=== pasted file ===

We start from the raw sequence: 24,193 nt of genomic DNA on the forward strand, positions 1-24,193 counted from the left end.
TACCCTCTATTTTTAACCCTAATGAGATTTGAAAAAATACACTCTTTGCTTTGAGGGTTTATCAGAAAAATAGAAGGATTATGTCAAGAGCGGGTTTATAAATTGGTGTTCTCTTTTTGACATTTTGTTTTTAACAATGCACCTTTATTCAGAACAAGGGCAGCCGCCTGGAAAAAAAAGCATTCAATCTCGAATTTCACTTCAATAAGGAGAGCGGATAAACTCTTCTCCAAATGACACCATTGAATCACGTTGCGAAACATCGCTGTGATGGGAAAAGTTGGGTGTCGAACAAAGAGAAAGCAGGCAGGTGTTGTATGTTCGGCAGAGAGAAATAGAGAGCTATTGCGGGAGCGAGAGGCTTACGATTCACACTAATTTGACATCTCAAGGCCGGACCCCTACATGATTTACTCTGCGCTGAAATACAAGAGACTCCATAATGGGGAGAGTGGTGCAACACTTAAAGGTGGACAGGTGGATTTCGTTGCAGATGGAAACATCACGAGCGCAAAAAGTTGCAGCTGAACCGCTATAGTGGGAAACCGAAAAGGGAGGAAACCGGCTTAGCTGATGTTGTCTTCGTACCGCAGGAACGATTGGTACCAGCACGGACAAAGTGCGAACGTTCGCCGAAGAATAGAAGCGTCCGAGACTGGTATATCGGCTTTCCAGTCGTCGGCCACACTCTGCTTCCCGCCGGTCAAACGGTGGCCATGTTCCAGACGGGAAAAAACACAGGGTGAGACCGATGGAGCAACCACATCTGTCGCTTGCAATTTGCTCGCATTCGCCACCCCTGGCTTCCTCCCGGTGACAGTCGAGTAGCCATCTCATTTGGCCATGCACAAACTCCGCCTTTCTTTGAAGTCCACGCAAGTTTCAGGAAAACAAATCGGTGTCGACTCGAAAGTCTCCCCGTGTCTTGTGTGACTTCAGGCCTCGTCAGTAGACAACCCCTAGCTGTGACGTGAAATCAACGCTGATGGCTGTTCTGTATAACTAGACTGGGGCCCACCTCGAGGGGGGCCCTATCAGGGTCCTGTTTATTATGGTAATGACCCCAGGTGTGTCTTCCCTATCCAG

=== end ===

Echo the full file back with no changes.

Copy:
We start from the raw sequence: 24,193 nt of genomic DNA on the forward strand, positions 1-24,193 counted from the left end.
TACCCTCTATTTTTAACCCTAATGAGATTTGAAAAAATACACTCTTTGCTTTGAGGGTTTATCAGAAAAATAGAAGGATTATGTCAAGAGCGGGTTTATAAATTGGTGTTCTCTTTTTGACATTTTGTTTTTAACAATGCACCTTTATTCAGAACAAGGGCAGCCGCCTGGAAAAAAAAGCATTCAATCTCGAATTTCACTTCAATAAGGAGAGCGGATAAACTCTTCTCCAAATGACACCATTGAATCACGTTGCGAAACATCGCTGTGATGGGAAAAGTTGGGTGTCGAACAAAGAGAAAGCAGGCAGGTGTTGTATGTTCGGCAGAGAGAAATAGAGAGCTATTGCGGGAGCGAGAGGCTTACGATTCACACTAATTTGACATCTCAAGGCCGGACCCCTACATGATTTACTCTGCGCTGAAATACAAGAGACTCCATAATGGGGAGAGTGGTGCAACACTTAAAGGTGGACAGGTGGATTTCGTTGCAGATGGAAACATCACGAGCGCAAAAAGTTGCAGCTGAACCGCTATAGTGGGAAACCGAAAAGGGAGGAAACCGGCTTAGCTGATGTTGTCTTCGTACCGCAGGAACGATTGGTACCAGCACGGACAAAGTGCGAACGTTCGCCGAAGAATAGAAGCGTCCGAGACTGGTATATCGGCTTTCCAGTCGTCGGCCACACTCTGCTTCCCGCCGGTCAAACGGTGGCCATGTTCCAGACGGGAAAAAACACAGGGTGAGACCGATGGAGCAACCACATCTGTCGCTTGCAATTTGCTCGCATTCGCCACCCCTGGCTTCCTCCCGGTGACAGTCGAGTAGCCATCTCATTTGGCCATGCACAAACTCCGCCTTTCTTTGAAGTCCACGCAAGTTTCAGGAAAACAAATCGGTGTCGACTCGAAAGTCTCCCCGTGTCTTGTGTGACTTCAGGCCTCGTCAGTAGACAACCCCTAGCTGTGACGTGAAATCAACGCTGATGGCTGTTCTGTATAACTAGACTGGGGCCCACCTCGAGGGGGGCCCTATCAGGGTCCTGTTTATTATGGTAATGACCCCAGGTGTGTCTTCCCTATCCAG